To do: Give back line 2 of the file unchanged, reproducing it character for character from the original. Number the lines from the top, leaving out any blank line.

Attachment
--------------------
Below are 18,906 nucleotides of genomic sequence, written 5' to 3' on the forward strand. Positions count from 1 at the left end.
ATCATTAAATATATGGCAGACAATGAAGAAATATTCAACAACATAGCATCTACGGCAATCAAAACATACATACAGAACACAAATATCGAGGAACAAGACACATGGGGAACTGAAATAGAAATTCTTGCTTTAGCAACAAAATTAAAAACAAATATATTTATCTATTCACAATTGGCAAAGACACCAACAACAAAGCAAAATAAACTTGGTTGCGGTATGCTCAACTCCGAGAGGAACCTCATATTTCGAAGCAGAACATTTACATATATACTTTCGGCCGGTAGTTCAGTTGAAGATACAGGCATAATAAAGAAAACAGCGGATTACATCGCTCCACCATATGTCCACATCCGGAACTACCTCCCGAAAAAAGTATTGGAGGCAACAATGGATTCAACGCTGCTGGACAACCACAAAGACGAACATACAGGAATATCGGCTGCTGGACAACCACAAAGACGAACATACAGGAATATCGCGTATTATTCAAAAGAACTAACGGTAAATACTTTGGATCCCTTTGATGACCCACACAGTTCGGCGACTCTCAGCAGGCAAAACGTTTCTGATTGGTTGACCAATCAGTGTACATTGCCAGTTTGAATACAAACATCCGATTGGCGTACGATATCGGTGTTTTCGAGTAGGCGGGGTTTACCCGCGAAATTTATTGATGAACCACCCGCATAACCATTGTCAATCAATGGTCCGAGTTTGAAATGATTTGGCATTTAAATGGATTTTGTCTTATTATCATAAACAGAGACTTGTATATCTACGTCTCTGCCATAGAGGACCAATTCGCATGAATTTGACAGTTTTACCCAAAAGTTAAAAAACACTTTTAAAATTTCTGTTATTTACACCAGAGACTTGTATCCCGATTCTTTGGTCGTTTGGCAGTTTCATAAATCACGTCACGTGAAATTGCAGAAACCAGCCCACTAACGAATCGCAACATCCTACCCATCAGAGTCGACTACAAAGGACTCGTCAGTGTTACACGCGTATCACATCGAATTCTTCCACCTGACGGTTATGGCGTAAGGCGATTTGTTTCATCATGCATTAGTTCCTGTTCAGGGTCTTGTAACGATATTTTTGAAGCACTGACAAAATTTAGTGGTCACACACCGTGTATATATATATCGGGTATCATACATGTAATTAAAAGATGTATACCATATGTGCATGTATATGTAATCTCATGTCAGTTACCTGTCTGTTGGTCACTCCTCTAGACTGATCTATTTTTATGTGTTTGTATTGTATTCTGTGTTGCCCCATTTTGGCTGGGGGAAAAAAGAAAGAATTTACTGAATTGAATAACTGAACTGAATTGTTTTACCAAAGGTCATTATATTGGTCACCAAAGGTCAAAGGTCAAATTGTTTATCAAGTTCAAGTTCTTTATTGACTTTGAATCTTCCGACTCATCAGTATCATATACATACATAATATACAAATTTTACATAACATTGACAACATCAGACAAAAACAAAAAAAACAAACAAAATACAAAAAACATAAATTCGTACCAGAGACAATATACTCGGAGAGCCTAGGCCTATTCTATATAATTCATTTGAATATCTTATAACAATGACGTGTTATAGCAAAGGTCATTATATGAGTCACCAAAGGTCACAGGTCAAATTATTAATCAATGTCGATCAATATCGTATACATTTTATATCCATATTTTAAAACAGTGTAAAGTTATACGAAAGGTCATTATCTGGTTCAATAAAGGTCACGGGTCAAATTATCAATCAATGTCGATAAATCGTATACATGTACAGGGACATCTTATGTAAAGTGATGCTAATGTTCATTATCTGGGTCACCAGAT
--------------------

ATCATTAAATATATGGCAGACAATGAAGAAATATTCAACAACATAGCATCTACGGCAATCAAAACATACATACAGAACACAAATATCGAGGAACAAGACACATGGGGAACTGAAATAGAAATTCTTGCTTTAGCAACAAAATTAAAAACAAATATATTTATCTATTCACAATTGGCAAAGACACCAACAACAAAGCAAAATAAACTTGGTTGCGGTATGCTCAACTCCGAGAGGAACCTCATATTTCGAAGCAGAACATTTACATATATACTTTCGGCCGGTAGTTCAGTTGAAGATACAGGCATAATAAAGAAAACAGCGGATTACATCGCTCCACCATATGTCCACATCCGGAACTACCTCCCGAAAAAAGTATTGGAGGCAACAATGGATTCAACGCTGCTGGACAACCACAAAGACGAACATACAGGAATATCGGCTGCTGGACAACCACAAAGACGAACATACAGGAATATCGCGTATTATTCAAAAGAACTAACGGTAAATACTTTGGATCCCTTTGATGACCCACACAGTTCGGCGACTCTCAGCAGGCAAAACGTTTCTGATTGGTTGACCAATCAGTGTACATTGCCAGTTTGAATACAAACATCCGATTGGCGTACGATATCGGTGTTTTCGAGTAGGCGGGGTTTACCCGCGAAATTTATTGATGAACCACCCGCATAACCATTGTCAATCAATGGTCCGAGTTTGAAATGATTTGGCATTTAAATGGATTTTGTCTTATTATCATAAACAGAGACTTGTATATCTACGTCTCTGCCATAGAGGACCAATTCGCATGAATTTGACAGTTTTACCCAAAAGTTAAAAAACACTTTTAAAATTTCTGTTATTTACACCAGAGACTTGTATCCCGATTCTTTGGTCGTTTGGCAGTTTCATAAATCACGTCACGTGAAATTGCAGAAACCAGCCCACTAACGAATCGCAACATCCTACCCATCAGAGTCGACTACAAAGGACTCGTCAGTGTTACACGCGTATCACATCGAATTCTTCCACCTGACGGTTATGGCGTAAGGCGATTTGTTTCATCATGCATTAGTTCCTGTTCAGGGTCTTGTAACGATATTTTTGAAGCACTGACAAAATTTAGTGGTCACACACCGTGTATATATATATCGGGTATCATACATGTAATTAAAAGATGTATACCATATGTGCATGTATATGTAATCTCATGTCAGTTACCTGTCTGTTGGTCACTCCTCTAGACTGATCTATTTTTATGTGTTTGTATTGTATTCTGTGTTGCCCCATTTTGGCTGGGGGAAAAAAGAAAGAATTTACTGAATTGAATAACTGAACTGAATTGTTTTACCAAAGGTCATTATATTGGTCACCAAAGGTCAAAGGTCAAATTGTTTATCAAGTTCAAGTTCTTTATTGACTTTGAATCTTCCGACTCATCAGTATCATATACATACATAATATACAAATTTTACATAACATTGACAACATCAGACAAAAACAAAAAAAACAAACAAAATACAAAAAACATAAATTCGTACCAGAGACAATATACTCGGAGAGCCTAGGCCTATTCTATATAATTCATTTGAATATCTTATAACAATGACGTGTTATAGCAAAGGTCATTATATGAGTCACCAAAGGTCACAGGTCAAATTATTAATCAATGTCGATCAATATCGTATACATTTTATATCCATATTTTAAAACAGTGTAAAGTTATACGAAAGGTCATTATCTGGTTCAATAAAGGTCACGGGTCAAATTATCAATCAATGTCGATAAATCGTATACATGTACAGGGACATCTTATGTAAAGTGATGCTAATGTTCATTATCTGGGTCACCAGAT